Special Education/Testing

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Question
Curious what kind of testing accommodations parents ask for.
Is there any alternate testing.
My son is awful at fill ins right now but does well with
Multiple choice. He just cannot express himself enough now for the
Fill in.

Answer
Hello, LM,

Thank you for writing to me and for using this service! The basic answer to your question is YES, the accommodations for a child with a disability for testing should be individualized.

If your son has problems with filling in bubbles on a scantron sheet, or writing words to fill in the blanks, the accommodations can include:
Writing in the test booklet the letter of the answer
Having an adult check his responses
Having a place holder or window that keeps only the correct line in his sight/visual area
Allowing him to circle the multiple choice answer
Allowing him to verbally dictate answers to an adult who would write the answers
Providing multiple choice instead of fill in
Giving a word bank where he can circle the word answer
Allowing him to type instead of write by hand


The accommodations must be individualized for him. So, this is not an exhaustive list. If you would like to give me more information, I may be able to be more specific.

I hope this answer has helped you as you advocate for your exceptional child's education! Thank you again for writing and using this service!

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Michelle R. Davis, M. Ed.

Expertise

I can answer questions about disability definitions and criteria for services, the Individuals with Disabilities Education Act 2004, No Child Left Behind, 504 plans, how to craft an IEP that drives the appropriate services, school placement, dispute options, and least restrictive environment. I worked in the public school system as a special educator and am now in private consulting practice where we assist parents as they navigate the special education process. I have expertise in all educational disabilities except blind/visual impairments and deaf/hard of hearing. This includes ADHD and other health impairments, medical conditions, dyslexia and learning disabilities, Autism, emotional disabilities, language processing problems, and interfering behaviors.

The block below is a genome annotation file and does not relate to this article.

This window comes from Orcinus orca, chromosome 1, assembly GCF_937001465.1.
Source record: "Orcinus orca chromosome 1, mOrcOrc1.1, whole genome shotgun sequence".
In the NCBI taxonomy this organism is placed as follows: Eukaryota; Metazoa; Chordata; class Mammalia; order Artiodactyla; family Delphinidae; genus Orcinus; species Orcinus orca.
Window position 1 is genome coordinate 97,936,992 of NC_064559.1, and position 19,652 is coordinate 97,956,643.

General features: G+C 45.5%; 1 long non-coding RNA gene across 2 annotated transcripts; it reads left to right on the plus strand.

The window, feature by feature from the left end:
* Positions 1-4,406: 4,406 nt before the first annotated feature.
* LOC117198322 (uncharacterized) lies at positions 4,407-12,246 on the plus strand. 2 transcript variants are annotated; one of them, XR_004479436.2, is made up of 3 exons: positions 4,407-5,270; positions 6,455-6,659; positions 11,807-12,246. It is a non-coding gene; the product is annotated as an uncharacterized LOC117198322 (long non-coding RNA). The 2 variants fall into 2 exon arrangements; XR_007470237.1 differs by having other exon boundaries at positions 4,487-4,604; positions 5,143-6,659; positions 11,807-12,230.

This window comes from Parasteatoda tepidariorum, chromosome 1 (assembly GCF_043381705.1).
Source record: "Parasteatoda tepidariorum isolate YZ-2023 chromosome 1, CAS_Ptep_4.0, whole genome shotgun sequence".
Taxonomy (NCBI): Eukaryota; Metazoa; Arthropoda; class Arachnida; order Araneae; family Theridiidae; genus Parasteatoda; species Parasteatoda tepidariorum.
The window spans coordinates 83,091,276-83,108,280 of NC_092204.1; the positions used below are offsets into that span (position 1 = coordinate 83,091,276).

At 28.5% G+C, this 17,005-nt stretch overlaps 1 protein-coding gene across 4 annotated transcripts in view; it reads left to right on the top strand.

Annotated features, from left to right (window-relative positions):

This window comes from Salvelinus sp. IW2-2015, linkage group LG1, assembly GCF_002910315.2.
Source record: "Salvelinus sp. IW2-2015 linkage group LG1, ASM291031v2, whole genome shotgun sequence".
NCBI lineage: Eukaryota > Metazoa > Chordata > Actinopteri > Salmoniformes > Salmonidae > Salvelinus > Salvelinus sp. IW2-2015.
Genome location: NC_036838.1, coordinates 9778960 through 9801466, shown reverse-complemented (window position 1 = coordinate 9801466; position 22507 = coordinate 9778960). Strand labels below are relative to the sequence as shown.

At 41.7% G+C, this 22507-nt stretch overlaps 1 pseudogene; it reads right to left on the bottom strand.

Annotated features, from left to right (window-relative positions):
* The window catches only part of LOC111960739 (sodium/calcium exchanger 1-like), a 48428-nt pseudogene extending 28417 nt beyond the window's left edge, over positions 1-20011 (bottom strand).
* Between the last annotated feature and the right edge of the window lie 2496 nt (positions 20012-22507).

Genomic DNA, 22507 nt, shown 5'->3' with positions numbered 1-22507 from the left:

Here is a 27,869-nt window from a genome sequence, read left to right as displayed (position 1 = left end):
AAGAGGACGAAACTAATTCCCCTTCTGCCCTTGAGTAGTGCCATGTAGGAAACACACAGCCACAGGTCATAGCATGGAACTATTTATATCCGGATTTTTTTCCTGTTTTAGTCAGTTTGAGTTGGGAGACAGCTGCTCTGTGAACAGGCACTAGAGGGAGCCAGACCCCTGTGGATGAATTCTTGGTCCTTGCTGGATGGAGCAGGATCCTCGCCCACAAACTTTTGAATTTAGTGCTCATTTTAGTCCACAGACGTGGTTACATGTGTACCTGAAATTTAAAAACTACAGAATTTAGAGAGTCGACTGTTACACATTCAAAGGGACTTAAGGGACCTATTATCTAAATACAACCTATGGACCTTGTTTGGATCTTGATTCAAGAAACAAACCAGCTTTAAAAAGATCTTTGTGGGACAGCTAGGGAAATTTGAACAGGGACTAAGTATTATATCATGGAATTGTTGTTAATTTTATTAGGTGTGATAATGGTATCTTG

Experience

10 years as special educator and administrator in public school system; Director of ABCs for Life Success since 1998; Expert services such as analysis and testimony; Author: Special Needs Advocacy Resource Book: What you can do now to advocate for your exceptional child's education; Special Needs Advocacy Training Institute; internet radio show Teach Your Children Well: Hot Topics in Education; author School Success for Kids with Emotional and Behavioral Disorders released March 2010 (Prufrock Press).

Education/Credentials
Masters in Special Education with Emphasis on Inclusive Education (Johns Hopkins University); B.S.in Special Education (James Madison University); Conduct training for Universities, public and private schools, parent groups. Adjunct professor current George Washington University and prior George Mason University.

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